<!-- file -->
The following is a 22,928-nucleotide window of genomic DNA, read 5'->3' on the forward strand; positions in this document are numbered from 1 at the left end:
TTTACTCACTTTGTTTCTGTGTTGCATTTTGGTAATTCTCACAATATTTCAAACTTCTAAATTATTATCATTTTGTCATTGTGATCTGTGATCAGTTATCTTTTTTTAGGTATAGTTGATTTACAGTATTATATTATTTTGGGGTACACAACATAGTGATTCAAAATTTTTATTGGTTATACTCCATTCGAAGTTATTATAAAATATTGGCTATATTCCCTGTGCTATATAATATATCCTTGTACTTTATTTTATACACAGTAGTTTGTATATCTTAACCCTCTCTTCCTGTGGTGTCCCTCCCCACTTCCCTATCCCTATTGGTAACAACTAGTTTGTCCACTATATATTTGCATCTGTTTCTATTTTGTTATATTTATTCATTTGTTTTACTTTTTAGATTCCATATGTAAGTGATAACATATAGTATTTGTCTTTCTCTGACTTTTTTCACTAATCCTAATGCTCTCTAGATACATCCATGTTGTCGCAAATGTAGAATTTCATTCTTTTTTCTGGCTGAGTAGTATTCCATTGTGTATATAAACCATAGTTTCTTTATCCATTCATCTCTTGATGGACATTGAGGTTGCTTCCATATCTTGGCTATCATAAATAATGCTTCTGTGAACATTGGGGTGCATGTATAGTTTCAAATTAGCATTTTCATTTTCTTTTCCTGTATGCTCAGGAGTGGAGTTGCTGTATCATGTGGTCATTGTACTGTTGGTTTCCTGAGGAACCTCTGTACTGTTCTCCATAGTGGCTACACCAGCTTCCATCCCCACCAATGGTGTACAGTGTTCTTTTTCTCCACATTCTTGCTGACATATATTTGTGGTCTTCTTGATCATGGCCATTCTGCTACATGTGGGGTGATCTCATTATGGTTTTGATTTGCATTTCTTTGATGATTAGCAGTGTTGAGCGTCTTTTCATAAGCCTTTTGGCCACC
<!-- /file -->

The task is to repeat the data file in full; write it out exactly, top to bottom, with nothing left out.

The following is a 22,928-nucleotide window of genomic DNA, read 5'->3' on the forward strand; positions in this document are numbered from 1 at the left end:
TTTACTCACTTTGTTTCTGTGTTGCATTTTGGTAATTCTCACAATATTTCAAACTTCTAAATTATTATCATTTTGTCATTGTGATCTGTGATCAGTTATCTTTTTTTAGGTATAGTTGATTTACAGTATTATATTATTTTGGGGTACACAACATAGTGATTCAAAATTTTTATTGGTTATACTCCATTCGAAGTTATTATAAAATATTGGCTATATTCCCTGTGCTATATAATATATCCTTGTACTTTATTTTATACACAGTAGTTTGTATATCTTAACCCTCTCTTCCTGTGGTGTCCCTCCCCACTTCCCTATCCCTATTGGTAACAACTAGTTTGTCCACTATATATTTGCATCTGTTTCTATTTTGTTATATTTATTCATTTGTTTTACTTTTTAGATTCCATATGTAAGTGATAACATATAGTATTTGTCTTTCTCTGACTTTTTTCACTAATCCTAATGCTCTCTAGATACATCCATGTTGTCGCAAATGTAGAATTTCATTCTTTTTTCTGGCTGAGTAGTATTCCATTGTGTATATAAACCATAGTTTCTTTATCCATTCATCTCTTGATGGACATTGAGGTTGCTTCCATATCTTGGCTATCATAAATAATGCTTCTGTGAACATTGGGGTGCATGTATAGTTTCAAATTAGCATTTTCATTTTCTTTTCCTGTATGCTCAGGAGTGGAGTTGCTGTATCATGTGGTCATTGTACTGTTGGTTTCCTGAGGAACCTCTGTACTGTTCTCCATAGTGGCTACACCAGCTTCCATCCCCACCAATGGTGTACAGTGTTCTTTTTCTCCACATTCTTGCTGACATATATTTGTGGTCTTCTTGATCATGGCCATTCTGCTACATGTGGGGTGATCTCATTATGGTTTTGATTTGCATTTCTTTGATGATTAGCAGTGTTGAGCGTCTTTTCATAAGCCTTTTGGCCACC